The dangers of antibiotic overuse you should worry about

Your doctor is worried—and you should be too

Published: October 23, 2014 11:45 AM

More than 95 percent of the 500 physicians surveyed in a new Consumer Reports National Research Center poll are concerned about the growing problem of antibiotic-resistant infections. Over the previous 12 months, 85 percent of them treated a patient with a suspected or confirmed case of such an infection; 35 percent of those said their patient suffered significant complications or died as a result.

The majority of doctors are taking steps to reduce the risks by encouraging patients to always finish their antibiotic prescriptions (86 percent), not using broad-spectrum antibiotics whenever possible (72 percent), and refusing to give antibiotics to patients when they aren't medically necessary (such as for viral infections), even when patients ask for them (81 percent).

But there's one aspect of this growing health threat that physicians can't control: the meat and poultry industries' practice of using antibiotics on healthy animals for growth promotion and disease prevention. More than 90 percent of the doctors surveyed are troubled by those practices. About 80 percent of all antibiotics sold in the U.S. are used on animals, and their misuse is making these medications less effective for treating disease in people. According to an October 2014 report from the Food and Drug Administration, antibiotic use in livestock increased 16 percent between 2009 and 2012.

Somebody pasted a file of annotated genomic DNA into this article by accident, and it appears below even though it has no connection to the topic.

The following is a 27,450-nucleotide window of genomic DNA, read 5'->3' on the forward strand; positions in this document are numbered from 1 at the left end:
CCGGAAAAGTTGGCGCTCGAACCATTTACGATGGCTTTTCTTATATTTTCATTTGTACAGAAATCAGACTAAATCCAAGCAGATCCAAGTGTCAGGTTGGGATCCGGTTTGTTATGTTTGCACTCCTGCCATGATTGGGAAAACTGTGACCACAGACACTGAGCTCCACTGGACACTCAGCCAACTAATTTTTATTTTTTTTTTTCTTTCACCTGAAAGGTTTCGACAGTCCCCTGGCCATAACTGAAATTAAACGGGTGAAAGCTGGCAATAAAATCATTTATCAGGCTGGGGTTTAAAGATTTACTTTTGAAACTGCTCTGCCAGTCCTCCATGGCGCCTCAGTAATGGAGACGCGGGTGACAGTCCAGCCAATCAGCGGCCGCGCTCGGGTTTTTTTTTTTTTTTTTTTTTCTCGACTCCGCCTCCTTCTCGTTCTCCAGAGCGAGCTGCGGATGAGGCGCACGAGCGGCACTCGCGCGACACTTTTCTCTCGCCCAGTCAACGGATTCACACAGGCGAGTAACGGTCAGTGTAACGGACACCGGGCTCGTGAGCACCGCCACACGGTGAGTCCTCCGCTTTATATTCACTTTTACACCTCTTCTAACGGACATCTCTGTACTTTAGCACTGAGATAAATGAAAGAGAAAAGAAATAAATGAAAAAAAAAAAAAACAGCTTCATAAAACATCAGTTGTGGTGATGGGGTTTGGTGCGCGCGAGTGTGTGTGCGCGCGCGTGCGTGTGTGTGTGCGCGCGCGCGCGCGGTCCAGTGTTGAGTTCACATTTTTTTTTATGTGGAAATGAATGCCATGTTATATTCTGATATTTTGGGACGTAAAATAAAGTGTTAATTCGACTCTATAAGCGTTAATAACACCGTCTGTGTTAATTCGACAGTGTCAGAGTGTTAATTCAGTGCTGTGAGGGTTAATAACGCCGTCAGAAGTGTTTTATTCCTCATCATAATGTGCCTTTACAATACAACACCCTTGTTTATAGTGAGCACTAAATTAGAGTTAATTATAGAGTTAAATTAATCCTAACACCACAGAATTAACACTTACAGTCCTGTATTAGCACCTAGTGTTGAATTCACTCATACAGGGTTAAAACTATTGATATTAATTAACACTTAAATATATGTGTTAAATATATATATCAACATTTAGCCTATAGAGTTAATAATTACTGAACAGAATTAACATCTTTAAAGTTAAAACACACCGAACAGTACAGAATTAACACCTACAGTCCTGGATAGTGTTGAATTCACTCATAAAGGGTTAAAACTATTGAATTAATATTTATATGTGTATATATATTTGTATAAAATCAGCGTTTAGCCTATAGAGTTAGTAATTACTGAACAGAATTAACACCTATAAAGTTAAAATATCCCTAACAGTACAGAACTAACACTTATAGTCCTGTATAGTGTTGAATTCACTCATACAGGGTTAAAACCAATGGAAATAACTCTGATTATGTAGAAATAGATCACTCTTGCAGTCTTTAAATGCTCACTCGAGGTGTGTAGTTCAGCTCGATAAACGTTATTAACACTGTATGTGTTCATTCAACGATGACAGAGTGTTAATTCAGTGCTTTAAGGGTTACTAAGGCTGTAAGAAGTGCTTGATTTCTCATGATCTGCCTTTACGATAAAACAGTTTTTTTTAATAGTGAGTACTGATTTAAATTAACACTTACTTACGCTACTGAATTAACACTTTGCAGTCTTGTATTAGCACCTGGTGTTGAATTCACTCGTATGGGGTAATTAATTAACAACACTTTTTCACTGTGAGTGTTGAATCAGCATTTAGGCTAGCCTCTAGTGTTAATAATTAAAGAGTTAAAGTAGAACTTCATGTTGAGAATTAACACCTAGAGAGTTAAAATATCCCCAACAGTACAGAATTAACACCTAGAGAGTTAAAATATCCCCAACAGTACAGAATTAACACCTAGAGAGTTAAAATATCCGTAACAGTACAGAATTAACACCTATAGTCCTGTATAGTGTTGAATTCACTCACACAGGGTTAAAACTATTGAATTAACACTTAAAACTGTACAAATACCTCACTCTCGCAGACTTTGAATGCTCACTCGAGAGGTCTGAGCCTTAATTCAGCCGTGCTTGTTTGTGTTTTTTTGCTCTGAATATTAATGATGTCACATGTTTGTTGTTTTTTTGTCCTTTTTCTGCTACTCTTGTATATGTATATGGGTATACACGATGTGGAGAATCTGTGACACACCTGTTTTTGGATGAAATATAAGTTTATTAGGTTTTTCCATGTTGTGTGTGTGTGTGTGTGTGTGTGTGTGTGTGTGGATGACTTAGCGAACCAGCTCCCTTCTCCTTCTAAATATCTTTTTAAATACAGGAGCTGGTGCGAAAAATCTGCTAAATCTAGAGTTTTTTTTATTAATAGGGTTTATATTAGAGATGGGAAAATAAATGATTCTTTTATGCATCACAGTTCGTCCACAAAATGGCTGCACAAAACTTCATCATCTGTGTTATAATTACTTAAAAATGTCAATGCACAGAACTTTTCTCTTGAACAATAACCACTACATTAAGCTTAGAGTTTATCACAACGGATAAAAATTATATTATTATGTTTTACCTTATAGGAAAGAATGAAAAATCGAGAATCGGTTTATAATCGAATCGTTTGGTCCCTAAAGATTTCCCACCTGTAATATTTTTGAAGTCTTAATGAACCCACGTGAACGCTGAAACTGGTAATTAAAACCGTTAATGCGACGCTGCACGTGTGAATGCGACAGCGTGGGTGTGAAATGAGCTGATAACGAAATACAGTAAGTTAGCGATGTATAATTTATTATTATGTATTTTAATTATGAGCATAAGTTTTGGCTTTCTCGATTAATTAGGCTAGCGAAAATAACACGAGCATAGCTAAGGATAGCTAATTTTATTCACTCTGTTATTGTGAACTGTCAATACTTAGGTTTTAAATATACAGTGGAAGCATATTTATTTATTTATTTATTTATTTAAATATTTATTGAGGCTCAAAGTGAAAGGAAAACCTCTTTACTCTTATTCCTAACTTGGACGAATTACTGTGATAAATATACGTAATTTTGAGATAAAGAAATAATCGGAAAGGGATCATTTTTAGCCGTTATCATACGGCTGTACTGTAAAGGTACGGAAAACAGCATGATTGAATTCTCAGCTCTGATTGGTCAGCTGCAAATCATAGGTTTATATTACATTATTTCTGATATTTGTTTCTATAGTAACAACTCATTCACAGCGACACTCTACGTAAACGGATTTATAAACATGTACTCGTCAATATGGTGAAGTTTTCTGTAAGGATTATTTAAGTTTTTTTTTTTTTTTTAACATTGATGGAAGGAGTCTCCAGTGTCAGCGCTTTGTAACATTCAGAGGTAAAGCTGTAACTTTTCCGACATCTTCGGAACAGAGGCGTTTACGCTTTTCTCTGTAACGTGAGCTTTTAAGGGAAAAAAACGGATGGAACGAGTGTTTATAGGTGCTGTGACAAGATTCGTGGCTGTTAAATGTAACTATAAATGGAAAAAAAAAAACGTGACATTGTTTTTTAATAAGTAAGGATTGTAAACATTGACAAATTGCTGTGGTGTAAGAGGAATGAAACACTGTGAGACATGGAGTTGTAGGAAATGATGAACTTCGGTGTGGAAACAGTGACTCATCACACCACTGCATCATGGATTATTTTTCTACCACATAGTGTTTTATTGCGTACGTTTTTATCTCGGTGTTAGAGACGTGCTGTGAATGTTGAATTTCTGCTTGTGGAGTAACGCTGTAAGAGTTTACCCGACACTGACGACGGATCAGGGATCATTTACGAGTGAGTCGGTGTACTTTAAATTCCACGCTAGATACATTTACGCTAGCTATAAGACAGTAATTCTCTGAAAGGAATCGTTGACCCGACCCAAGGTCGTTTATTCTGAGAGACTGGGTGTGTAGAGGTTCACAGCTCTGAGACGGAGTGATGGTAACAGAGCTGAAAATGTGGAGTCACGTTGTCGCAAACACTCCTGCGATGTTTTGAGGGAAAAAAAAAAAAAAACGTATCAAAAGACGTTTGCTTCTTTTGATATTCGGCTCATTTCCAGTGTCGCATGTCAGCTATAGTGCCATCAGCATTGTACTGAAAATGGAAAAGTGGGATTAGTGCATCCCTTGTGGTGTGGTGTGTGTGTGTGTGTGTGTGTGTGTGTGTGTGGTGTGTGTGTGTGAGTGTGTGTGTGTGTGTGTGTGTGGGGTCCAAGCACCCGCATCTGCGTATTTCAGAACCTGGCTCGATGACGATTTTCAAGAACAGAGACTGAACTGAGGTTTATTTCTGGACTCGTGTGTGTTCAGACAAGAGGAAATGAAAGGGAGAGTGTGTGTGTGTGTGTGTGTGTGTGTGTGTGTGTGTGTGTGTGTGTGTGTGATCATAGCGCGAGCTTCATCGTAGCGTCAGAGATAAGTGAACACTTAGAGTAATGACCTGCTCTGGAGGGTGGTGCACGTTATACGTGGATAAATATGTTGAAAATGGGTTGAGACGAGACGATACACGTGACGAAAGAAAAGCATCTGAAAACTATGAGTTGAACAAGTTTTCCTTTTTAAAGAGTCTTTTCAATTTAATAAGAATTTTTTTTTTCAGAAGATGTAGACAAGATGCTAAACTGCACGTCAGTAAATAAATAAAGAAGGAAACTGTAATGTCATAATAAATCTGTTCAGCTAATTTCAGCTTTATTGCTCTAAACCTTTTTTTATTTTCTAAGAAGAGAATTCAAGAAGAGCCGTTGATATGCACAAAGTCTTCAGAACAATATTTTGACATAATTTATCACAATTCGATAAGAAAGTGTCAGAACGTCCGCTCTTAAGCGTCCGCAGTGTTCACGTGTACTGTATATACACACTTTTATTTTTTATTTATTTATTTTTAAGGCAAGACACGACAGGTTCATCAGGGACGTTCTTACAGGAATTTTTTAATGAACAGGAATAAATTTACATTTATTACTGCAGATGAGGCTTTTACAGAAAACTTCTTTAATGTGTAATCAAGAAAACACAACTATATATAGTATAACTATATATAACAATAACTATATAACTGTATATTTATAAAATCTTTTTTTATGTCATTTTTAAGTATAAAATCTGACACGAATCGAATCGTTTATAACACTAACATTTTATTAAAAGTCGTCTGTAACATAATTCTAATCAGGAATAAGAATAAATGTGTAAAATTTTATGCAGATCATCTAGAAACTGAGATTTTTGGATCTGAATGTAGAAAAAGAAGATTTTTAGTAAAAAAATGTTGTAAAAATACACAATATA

Read our report, "The High Cost of Cheap Chicken," for more on the problems with antibiotic use on farms. For information on the proper use of antibiotics, read our Choosing Wisely report.

"This poll underscores how important it is to preserve the effectiveness of antibiotics," said Jean Halloran, director of Food Policy Initiatives at Consumers Union, the policy and advocacy arm of Consumer Reports. "We're calling on supermarket chains—which have huge leverage with meat producers—to help end the overuse of antibiotics in livestock."

As part of that effort, Consumers Union delivered a letter signed by more than 2,000 medical professionals to Trader Joe's headquarters in California, asking the grocery chain to lead the way in taking a stand for public health by selling only meat from animals raised without the routine use of antibiotics. A full-page ad (below) appears in today's Los Angeles Times encouraging consumers to join the effort. You can get involved by calling Trader Joe's and saying "no more meat on drugs" at 800-221-2063.

—Trisha Calvo

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